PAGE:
Direct intent refers to one of the ways we can satisfy our
definition of intention in relation to mens rea in criminal law, being
concerned with the presence of purpose and aim behind one’s unlawful act. It’s
worth noting that such intention does not require forethought, but only to be
present at the time of action; there are also two elements of direct intent
firstly being the result element, because the defendant has acted to cause an
outcome, and also the circumstance element, where the defendant hopes to bring
about the circumstance. Duff offers an alternative way of explaining direct
intention, in that we can define it in the sense that if the defendant’s
endeavour does not meet the virtually certain outcome it would be considered a “failure”.

When reviewing the relevant case law proceeding R v Woollin a favourable starting point to take the case of DPP v Smith 1961 AC 290, one of the
first examples in modern law of the troubles courts face in sufficiently
defining oblique intent. The facts of the case are as such: A policeman tried
to stop the defendant from driving off with stolen goods by jumping onto the
bonnet, to which the defendant drove off at speed to get the officer off of the
car. The defendant argued he did not intend to harm the policeman, however the
policeman dropped into oncoming traffic being hit by a car and subsequently
killed. The trial judge directed the jury to take on objective view of
intention, stating that “if you are
satisfied that he must as a reasonable man have contemplated that grievous
bodily harm was likely to result to that officer, and that such harm did happen
and the officer died in consequence, then the accused is guilty of capital
murder”. Arguably because of this, the jury convicted if murder, however
the defendant appealed on the grounds they had been misdirected and that a
subjective test was necessary. The Court of Appeal quashed the conviction for
murder, applying a subjective test instead. However, the prosecution appealed to
the House of Lords who re-instated the murder conviction. This case is a key in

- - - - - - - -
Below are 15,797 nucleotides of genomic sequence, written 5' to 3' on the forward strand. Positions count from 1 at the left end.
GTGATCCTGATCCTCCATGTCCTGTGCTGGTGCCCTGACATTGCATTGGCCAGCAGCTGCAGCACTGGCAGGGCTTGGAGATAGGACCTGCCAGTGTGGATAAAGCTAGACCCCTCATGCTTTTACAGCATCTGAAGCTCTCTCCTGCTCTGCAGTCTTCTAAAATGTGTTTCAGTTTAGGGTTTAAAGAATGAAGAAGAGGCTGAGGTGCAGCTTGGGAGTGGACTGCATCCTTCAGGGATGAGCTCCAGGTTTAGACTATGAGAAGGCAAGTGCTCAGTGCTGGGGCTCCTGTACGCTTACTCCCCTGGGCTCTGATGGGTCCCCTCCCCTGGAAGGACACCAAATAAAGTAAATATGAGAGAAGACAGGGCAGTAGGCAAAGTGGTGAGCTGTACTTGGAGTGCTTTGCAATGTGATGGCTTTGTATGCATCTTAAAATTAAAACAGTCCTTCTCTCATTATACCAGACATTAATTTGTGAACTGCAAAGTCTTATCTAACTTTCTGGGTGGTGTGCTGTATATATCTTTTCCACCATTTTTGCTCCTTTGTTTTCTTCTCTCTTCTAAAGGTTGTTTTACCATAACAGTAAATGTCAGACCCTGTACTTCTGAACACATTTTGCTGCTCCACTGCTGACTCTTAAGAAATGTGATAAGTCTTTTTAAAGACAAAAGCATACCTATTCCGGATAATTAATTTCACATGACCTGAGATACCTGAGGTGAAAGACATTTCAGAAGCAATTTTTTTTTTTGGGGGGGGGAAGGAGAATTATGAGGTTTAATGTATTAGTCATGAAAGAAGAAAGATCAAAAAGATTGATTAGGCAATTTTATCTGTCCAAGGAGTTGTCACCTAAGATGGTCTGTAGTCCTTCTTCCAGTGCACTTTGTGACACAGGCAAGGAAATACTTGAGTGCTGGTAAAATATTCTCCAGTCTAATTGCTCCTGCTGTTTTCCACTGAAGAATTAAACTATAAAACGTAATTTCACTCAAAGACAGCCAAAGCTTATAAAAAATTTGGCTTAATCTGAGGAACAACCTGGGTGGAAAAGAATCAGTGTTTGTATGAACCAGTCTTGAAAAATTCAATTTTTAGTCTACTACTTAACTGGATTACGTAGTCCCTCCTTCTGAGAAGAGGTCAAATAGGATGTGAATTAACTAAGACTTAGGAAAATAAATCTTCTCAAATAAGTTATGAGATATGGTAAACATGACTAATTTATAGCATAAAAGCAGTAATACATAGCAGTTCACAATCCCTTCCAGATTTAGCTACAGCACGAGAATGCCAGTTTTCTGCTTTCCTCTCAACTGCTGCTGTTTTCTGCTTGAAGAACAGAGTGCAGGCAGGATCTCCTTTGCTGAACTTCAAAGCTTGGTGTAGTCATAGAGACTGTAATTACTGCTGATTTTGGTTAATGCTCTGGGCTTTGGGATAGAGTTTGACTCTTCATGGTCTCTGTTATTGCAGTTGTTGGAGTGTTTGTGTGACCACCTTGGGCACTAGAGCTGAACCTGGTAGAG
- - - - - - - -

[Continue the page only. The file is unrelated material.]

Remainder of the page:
beginning to evaluate and assess the development of courts’ definition of
oblique intent over time, as it is a rare example of an objective test being
applied, as this position was reversed by statute in s8 Criminal Justice Act
1967, which stated that a jury “shall not be bound in law to infer that he
intended or foresaw a result of his actions by reason only of its being a
natural and probably consequence of those actions”.

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A case of relevance where s8 Criminal Justice Act 1967 was considered is that
of R v Hyam 1975 AC 55, whereby a
former partner of one Mr Jones drove to his soon to be wife Mrs Booth’s house at
02:00, pouring petrol through the letter box and igniting it, followed by driving
home afterwards not alerting anyone of the incident. Mrs Booth and her son were
able to escape however her 2 daughters were killed. The jury were directed that
sufficient intent could be established if they were satisfied when the accused set
fire to the house she knew it was highly probable this would cause death or
serious bodily harm. The jury convicted of murder, however the appellant
appealed to the House of Lords that knowledge of a certain consequence being
highly probable does not establish intent but only evidence for the jury to
infer so. The conviction was upheld, much to Lord Hailsham’s dissent who stated
“I do not believe that knowledge or any degree of foresight is enough.
Knowledge or foresight is at best the material which entitles or compels a jury
to draw the necessary inference as to intention”. This dissent stems from the
fact that although it was accepted a subjective test was applicable, the majority
decision by the House of Lords was out of Line with s.8 as it was accepted
foresight of consequences was sufficient to establish intent.